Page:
http://www.xgoldensection.com/xgoldensection.html




Source: http://www.goldennumber.net/hand.htm


A slice through a Nautilus shell reveals
golden spiral construction principle.


FIBONACCI NUMBERS 

About Fibonacci

Fibonacci was known in his time and is still recognized today as the "greatest European mathematician of the middle ages." He was born in the 1170's and died in the 1240's and there is now a statue commemorating him located at the Leaning Tower end of the cemetery next to the Cathedral in Pisa. Fibonacci's name is also perpetuated in two streetsthe quayside Lungarno Fibonacci in Pisa and the Via Fibonacci in Florence.
His full name was Leonardo of Pisa, or Leonardo Pisano in Italian since he was born in Pisa.  He called himself Fibonacci which was short for Filius Bonacci, standing for "son of Bonacci", which was his father's name. Leonardo's father( Guglielmo Bonacci) was a kind of customs officer in the North African town of Bugia, now called Bougie. So Fibonacci grew up with a North African education under the Moors and later travelled extensively around the Mediterranean coast. He then met with many merchants and learned of their systems of doing arithmetic. He soon realized the many advantages of the "Hindu-Arabic" system over all the others. He was one of the first people to introduce the Hindu-Arabic number system into Europe-the system we now use today- based of ten digits with its decimal point and a symbol for zero: 1 2 3 4 5 6 7 8 9. and 0
His book on how to do arithmetic in the decimal system, called Liber abbaci (meaning Book of the Abacus or Book of calculating) completed in 1202 persuaded many of the European mathematicians of his day to use his "new" system. The book goes into detail (in Latin) with the rules we all now learn in elementary school for adding, subtracting, multiplying and dividing numbers altogether with many problems to illustrate the methods in detail.  ( http://www.mcs.surrey.ac.uk/Personal/R.Knott/Fibonacci/fibnat.html#Rabbits )


Fibonacci Numbers

The sequence, in which each number is the sum of the two preceding numbers is known as the Fibonacci series: 1, 1, 2, 3, 5, 8, 13, 21, 34, 55, 89, 144, 233, 377, 610, 987, 1597, 2584, 4181, ...  (each number is the sum of the previous two).

The ratio of successive pairs is so-called golden section (GS) - 1.618033989 . . . . .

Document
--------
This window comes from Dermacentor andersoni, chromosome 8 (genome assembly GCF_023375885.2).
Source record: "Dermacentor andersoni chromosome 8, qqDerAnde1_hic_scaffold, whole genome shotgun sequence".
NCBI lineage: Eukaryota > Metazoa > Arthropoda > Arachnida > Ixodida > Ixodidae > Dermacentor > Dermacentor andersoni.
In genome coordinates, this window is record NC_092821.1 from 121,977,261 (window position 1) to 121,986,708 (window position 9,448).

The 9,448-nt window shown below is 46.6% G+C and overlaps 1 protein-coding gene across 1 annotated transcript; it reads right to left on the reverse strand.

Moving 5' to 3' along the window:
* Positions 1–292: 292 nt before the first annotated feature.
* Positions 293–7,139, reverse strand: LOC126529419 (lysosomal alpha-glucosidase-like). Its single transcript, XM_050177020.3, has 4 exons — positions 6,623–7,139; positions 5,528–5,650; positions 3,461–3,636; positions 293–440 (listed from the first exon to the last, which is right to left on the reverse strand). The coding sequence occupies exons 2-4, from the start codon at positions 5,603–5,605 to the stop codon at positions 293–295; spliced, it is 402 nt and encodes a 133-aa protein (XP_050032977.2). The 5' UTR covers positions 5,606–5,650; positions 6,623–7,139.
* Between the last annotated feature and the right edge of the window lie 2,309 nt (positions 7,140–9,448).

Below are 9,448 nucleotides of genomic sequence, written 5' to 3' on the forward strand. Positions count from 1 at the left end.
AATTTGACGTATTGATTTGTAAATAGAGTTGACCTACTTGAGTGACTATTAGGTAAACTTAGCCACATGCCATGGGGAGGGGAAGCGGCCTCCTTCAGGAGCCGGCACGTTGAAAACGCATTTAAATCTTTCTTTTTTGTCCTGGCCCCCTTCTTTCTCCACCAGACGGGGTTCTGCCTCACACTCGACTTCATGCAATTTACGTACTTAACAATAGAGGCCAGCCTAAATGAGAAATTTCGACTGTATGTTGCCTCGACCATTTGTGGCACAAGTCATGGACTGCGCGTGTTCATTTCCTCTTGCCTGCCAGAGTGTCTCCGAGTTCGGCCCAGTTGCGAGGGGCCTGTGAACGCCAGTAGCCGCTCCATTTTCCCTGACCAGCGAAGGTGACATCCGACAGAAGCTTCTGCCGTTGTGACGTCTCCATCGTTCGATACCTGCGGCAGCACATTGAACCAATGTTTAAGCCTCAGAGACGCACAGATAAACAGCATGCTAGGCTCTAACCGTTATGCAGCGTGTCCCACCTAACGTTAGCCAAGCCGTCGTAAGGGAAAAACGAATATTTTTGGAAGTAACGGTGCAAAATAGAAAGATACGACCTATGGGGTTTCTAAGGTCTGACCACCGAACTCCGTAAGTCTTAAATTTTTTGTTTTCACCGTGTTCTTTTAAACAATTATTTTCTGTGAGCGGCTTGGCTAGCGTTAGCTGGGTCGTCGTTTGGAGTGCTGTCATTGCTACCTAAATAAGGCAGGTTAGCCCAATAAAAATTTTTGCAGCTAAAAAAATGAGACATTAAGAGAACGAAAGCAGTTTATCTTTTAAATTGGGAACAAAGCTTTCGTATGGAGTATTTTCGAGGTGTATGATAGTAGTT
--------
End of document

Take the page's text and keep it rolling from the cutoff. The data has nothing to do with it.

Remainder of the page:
whose reciprocal is 0.618033989 . . . . . so that we have 1/GS = 1 + GS.

The Fibonacci sequence, generated by the rule f1 = f2 = 1 , fn+1 = fn + fn-1,
is well known in many different areas of mathematics and science.  

Pascal's Triangle and Fibonacci Numbers

The triangle was studied by B. Pascal, although it had been described centuries earlier by Chinese mathematician Yanghui (about 500 years earlier, in fact) and the Persian astronomer-poet Omar Khayyám.

Pascal's Triangle is described by the following formula:

 

where is a binomial coefficient.

 

The "shallow diagonals" of Pascal's triangle 
sum to Fibonacci numbers.

It is quite amazing that the Fibonacci number patterns occur so frequently in nature
( flowers, shells, plants, leaves, to name a few) that this phenomenon appears to be one of the principal "laws of nature". Fibonacci sequences appear in biological settings, in two consecutive Fibonacci numbers, such as branching in trees, arrangement of leaves on a stem, the fruitlets of a pineapple, the flowering of artichoke, an uncurling fern and the arrangement of a pine cone. In addition, numerous claims of Fibonacci numbers or golden sections in nature are found in popular sources, e.g. relating to the breeding of rabbits, the spirals of shells, and the curve of waves  The Fibonacci numbers are also found in the family tree of honeybees.


Fibonacci and Nature

Plants do not know about this sequence - they just grow in the most efficient ways. Many plants show the Fibonacci numbers in the arrangement of the leaves around the stem. Some pine cones and fir cones also show the numbers, as do daisies and sunflowers. Sunflowers can contain the number 89, or even 144. Many other plants, such as succulents, also show the numbers. Some coniferous trees show these numbers in the bumps on their trunks. And palm trees show the numbers in the rings on their trunks.

Why do these arrangements occur? In the case of leaf arrangement, or phyllotaxis, some of the cases may be related to maximizing the space for each leaf, or the average amount of light falling on each one. Even a tiny advantage would come to dominate, over many generations. In the case of close-packed leaves in cabbages and succulents the correct arrangement may be crucial for availability of space.  This is well described in several books listed here >>